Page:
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Black whole chicken?

mrbozo Jun 10, 2008 10:50 AM

I've noticed this on sale in the fresh poultry section of a local Chinese supermarket. What's up with these birds?

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  1. fromagina RE: mrbozo Jun 10, 2008 11:00 AM

    The meat of the black-feathered, blue-skinned Silky chicken is considered to have medicinal and aphrodisiacal qualities. You point out your live chicken of choice and it's butchered right there. The skin really IS blue!

    1. Miss Needle RE: mrbozo Jun 10, 2008 11:00 AM

      They're known as silkie chickens. While the skin and bones are black, they've got white feathers. In Chinese culture, they're known as being good to nourish the blood. So it's given to a lot of women after they've given birth. The meat is really tough and sparse. So people generally make soups and stews out of it as opposed to making something like fried black chicken. It's also about twice the price of regular chickens.

      7 Replies
      1. re: Miss Needle
        fromagina RE: Miss Needle Jun 10, 2008 11:03 AM

        There are also black-feathered ones. I see those most often in S.F. Asian markets. I wonder if the white one is the one given to new mothers. The Silky is a very attentive brooder and mother. I used to use them as my incubator chickens. Even the white ones have blue skin.

        1. re: fromagina
          k
          kobetobiko RE: fromagina Jun 10, 2008 11:08 AM

          The ones with black feathers are not skilly chicken. Miss Needle is correct that the feathers are white and the skin is black (not blue).

          I think you are talking about another kind of chicken.

          1. re: kobetobiko
            fromagina RE: kobetobiko Jun 10, 2008 12:23 PM

            http://www.mcmurrayhatchery.com/categ...
            Yep.. not only are there Black Silkies, there are "Blue" Silkies! Some "fancy poultry " breeders call the black strain the Black Szechuan.

             
             
            1. re: fromagina
              mrbozo RE: fromagina Jun 10, 2008 12:35 PM

              Interesting stuff. Though the naked birds I saw were larger than 0.2 or 0.25 of "regular" size.

              1. re: mrbozo
                fromagina RE: mrbozo Jun 10, 2008 12:53 PM

                The black one shown in the photo was a regular-sized Szechuan Silkie. I didn't check to see if McMurrays sells the meat size. The ones I see in San Francisco are a bit more than twice the size of the little Silkie bantams I've had. The meat Silkie really isn't that big of a chicken compared to, say, the commercially raised Cornish crosses that will weigh 3 - 4 lbs at 8 weeks! I don't think those black Silkies would weigh more than 1 1/2 lbs and I bet they're older than 8 weeks. Hmmm.. I'm heading up to SF on the 19th.. maybe I'll get one and try it out. I'll report if I do.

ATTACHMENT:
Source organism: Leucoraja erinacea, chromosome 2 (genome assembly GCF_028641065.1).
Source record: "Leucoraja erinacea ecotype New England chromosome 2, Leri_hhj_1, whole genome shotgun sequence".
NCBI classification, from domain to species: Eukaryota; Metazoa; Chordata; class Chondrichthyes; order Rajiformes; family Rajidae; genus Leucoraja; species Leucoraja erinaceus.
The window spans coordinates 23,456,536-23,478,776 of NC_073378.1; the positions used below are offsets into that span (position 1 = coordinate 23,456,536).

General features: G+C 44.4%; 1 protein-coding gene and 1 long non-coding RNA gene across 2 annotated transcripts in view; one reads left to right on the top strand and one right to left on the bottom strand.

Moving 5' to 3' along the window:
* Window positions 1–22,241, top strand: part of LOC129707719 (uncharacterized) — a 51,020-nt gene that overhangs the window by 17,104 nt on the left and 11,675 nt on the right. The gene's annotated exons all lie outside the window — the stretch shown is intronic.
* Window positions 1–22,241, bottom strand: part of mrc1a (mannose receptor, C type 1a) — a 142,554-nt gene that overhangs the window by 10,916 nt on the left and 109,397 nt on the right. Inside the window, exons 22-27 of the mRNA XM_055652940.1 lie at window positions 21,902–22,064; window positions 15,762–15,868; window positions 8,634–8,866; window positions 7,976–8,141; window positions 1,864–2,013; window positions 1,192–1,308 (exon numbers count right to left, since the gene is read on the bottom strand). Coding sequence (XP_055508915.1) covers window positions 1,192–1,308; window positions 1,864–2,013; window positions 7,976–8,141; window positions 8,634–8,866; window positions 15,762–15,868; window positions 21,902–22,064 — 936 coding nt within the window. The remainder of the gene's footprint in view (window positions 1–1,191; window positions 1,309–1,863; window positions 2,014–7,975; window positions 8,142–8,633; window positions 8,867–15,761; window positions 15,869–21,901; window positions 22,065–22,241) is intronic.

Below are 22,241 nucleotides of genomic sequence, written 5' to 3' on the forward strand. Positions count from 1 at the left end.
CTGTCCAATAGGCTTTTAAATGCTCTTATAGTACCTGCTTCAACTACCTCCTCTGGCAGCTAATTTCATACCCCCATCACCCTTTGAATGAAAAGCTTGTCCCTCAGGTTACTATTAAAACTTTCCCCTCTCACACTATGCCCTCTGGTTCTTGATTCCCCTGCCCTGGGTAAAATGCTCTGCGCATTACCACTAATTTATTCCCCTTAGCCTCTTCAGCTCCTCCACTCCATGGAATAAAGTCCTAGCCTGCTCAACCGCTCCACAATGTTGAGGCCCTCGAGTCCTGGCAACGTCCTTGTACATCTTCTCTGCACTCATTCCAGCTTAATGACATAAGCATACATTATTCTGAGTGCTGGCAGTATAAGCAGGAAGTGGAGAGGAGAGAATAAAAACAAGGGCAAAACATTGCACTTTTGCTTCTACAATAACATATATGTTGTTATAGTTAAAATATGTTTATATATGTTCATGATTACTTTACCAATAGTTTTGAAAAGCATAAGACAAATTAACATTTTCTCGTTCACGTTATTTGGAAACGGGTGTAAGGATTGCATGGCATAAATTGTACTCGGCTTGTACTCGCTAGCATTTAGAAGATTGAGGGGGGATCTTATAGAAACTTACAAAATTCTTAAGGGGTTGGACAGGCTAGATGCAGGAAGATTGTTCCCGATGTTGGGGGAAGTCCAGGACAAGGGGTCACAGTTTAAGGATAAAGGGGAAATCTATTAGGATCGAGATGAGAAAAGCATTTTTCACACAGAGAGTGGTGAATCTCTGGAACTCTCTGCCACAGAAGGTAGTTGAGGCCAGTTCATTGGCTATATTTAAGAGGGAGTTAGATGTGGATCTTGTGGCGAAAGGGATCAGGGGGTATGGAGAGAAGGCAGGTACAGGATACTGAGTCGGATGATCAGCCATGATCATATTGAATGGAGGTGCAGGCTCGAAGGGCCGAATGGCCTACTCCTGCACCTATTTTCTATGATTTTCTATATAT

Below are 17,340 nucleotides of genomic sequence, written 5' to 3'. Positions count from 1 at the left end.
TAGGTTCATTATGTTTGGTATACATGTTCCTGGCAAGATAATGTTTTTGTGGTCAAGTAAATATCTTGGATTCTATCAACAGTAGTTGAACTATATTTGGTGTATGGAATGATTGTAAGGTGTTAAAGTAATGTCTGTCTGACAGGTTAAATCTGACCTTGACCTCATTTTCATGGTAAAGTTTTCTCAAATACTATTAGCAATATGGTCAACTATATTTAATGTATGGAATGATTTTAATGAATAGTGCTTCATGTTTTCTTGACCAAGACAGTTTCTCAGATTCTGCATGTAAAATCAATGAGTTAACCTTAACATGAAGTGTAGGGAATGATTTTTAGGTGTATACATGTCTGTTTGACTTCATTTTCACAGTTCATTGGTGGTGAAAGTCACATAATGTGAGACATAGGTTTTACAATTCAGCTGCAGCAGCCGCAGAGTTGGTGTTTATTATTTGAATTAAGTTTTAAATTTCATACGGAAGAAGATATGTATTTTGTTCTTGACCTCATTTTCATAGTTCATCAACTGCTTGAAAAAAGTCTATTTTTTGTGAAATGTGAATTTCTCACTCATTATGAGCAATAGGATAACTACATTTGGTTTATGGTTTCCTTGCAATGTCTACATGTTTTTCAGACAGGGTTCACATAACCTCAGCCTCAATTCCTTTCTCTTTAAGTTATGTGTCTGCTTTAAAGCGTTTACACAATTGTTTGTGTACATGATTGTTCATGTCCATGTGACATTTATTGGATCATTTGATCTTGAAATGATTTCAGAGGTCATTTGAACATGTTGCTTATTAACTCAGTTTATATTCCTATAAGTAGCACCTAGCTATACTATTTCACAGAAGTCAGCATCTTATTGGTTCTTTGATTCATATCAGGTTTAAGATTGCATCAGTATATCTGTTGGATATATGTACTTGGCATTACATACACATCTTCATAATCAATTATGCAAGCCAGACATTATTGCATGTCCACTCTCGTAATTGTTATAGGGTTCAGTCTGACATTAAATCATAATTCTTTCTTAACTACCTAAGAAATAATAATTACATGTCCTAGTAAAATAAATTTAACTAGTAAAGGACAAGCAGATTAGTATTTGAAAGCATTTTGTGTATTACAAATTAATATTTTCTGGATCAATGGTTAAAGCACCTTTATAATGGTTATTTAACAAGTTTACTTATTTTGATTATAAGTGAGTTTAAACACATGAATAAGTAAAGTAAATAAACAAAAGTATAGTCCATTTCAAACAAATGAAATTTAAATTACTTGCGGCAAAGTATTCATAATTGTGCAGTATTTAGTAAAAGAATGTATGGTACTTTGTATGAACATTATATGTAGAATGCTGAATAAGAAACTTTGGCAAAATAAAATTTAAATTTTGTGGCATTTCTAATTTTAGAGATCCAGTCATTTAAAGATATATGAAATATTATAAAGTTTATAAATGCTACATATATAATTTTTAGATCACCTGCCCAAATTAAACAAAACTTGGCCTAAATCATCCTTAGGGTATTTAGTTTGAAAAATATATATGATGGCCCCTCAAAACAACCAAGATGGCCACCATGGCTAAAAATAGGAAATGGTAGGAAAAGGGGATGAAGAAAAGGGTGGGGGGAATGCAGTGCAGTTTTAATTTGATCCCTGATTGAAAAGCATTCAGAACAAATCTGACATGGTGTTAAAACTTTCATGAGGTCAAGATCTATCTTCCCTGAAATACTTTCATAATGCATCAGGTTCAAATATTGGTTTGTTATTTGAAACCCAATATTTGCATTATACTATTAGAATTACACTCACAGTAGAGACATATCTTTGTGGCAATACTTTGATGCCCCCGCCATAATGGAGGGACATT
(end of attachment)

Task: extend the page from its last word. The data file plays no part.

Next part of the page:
2. re: fromagina
            Miss Needle RE: fromagina Jun 10, 2008 11:09 AM

            Interesting. I haven't heard of the black-feathered ones. But SF Asian markets tend to be a bit more diverse than NY ones.

          3. re: Miss Needle
            k
            kobetobiko RE: Miss Needle Jun 10, 2008 11:06 AM

            Miss Needle is absolutely right. The meat of black chicken is actually more flavorful and if you were to make soup out of black chicken, you can tell the noticeable difference in taste compared to normal chicken. It is believed to have a lot of nutritional values (in the Chinese medicine sense) and is often cooked with Chinese herbal ingredients or ginseng as tonic soups.

          4. mrbozo RE: mrbozo Jun 10, 2008 12:35 PM

            Thanks to all for the informative replies. So, soup is the best option? Has anyone had it and what do you think?

            1. WCchopper RE: mrbozo Jun 10, 2008 08:46 PM

              I was served this black chicken in a ginseng soup in Hong Kong for it's rejuvenating qualities. I'm not sure if it was the chicken or the ginseng that was supposed to help, but it was really good. They pointed out the live chickens in the market and they had long, fluffy white feathers.

              1. ipsedixit RE: mrbozo Jun 10, 2008 09:42 PM

                Makes great soup.

                Imparts a real earthy and woody flavor, that's a bit bitter but also subtlely sweet at the same time.

                Don't eat the meat -- too tough and sinewy.

                As others have said, it's supposed to be medicinal and very nourishing, esp. for nursing mothers.

                Literally translated, in Chinese they are described as "dirt chicken".

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